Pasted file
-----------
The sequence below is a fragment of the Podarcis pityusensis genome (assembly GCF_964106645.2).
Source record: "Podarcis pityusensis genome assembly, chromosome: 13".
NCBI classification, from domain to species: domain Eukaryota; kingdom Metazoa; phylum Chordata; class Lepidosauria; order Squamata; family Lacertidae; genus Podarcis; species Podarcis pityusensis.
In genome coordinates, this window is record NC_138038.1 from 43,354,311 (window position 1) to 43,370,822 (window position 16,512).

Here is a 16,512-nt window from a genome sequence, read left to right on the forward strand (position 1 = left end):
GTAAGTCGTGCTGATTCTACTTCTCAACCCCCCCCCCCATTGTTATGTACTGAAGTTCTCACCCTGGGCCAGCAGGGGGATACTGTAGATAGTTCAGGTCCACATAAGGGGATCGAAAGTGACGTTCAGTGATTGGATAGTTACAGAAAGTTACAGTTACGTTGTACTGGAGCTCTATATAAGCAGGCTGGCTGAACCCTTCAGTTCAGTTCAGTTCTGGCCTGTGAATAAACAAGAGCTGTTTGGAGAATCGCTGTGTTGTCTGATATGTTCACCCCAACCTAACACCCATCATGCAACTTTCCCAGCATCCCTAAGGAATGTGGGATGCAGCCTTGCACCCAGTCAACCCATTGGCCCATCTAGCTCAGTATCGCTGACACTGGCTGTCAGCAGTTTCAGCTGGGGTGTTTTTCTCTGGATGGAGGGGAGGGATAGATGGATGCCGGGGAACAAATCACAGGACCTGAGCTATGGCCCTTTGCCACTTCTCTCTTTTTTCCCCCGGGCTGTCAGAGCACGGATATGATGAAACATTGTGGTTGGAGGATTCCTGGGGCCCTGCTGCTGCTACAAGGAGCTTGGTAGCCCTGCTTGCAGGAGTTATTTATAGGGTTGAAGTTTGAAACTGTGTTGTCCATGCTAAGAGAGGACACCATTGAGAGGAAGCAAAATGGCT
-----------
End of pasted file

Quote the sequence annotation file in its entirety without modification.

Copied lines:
The sequence below is a fragment of the Podarcis pityusensis genome (assembly GCF_964106645.2).
Source record: "Podarcis pityusensis genome assembly, chromosome: 13".
NCBI classification, from domain to species: domain Eukaryota; kingdom Metazoa; phylum Chordata; class Lepidosauria; order Squamata; family Lacertidae; genus Podarcis; species Podarcis pityusensis.
In genome coordinates, this window is record NC_138038.1 from 43,354,311 (window position 1) to 43,370,822 (window position 16,512).

Here is a 16,512-nt window from a genome sequence, read left to right on the forward strand (position 1 = left end):
GTAAGTCGTGCTGATTCTACTTCTCAACCCCCCCCCCCATTGTTATGTACTGAAGTTCTCACCCTGGGCCAGCAGGGGGATACTGTAGATAGTTCAGGTCCACATAAGGGGATCGAAAGTGACGTTCAGTGATTGGATAGTTACAGAAAGTTACAGTTACGTTGTACTGGAGCTCTATATAAGCAGGCTGGCTGAACCCTTCAGTTCAGTTCAGTTCTGGCCTGTGAATAAACAAGAGCTGTTTGGAGAATCGCTGTGTTGTCTGATATGTTCACCCCAACCTAACACCCATCATGCAACTTTCCCAGCATCCCTAAGGAATGTGGGATGCAGCCTTGCACCCAGTCAACCCATTGGCCCATCTAGCTCAGTATCGCTGACACTGGCTGTCAGCAGTTTCAGCTGGGGTGTTTTTCTCTGGATGGAGGGGAGGGATAGATGGATGCCGGGGAACAAATCACAGGACCTGAGCTATGGCCCTTTGCCACTTCTCTCTTTTTTCCCCCGGGCTGTCAGAGCACGGATATGATGAAACATTGTGGTTGGAGGATTCCTGGGGCCCTGCTGCTGCTACAAGGAGCTTGGTAGCCCTGCTTGCAGGAGTTATTTATAGGGTTGAAGTTTGAAACTGTGTTGTCCATGCTAAGAGAGGACACCATTGAGAGGAAGCAAAATGGCT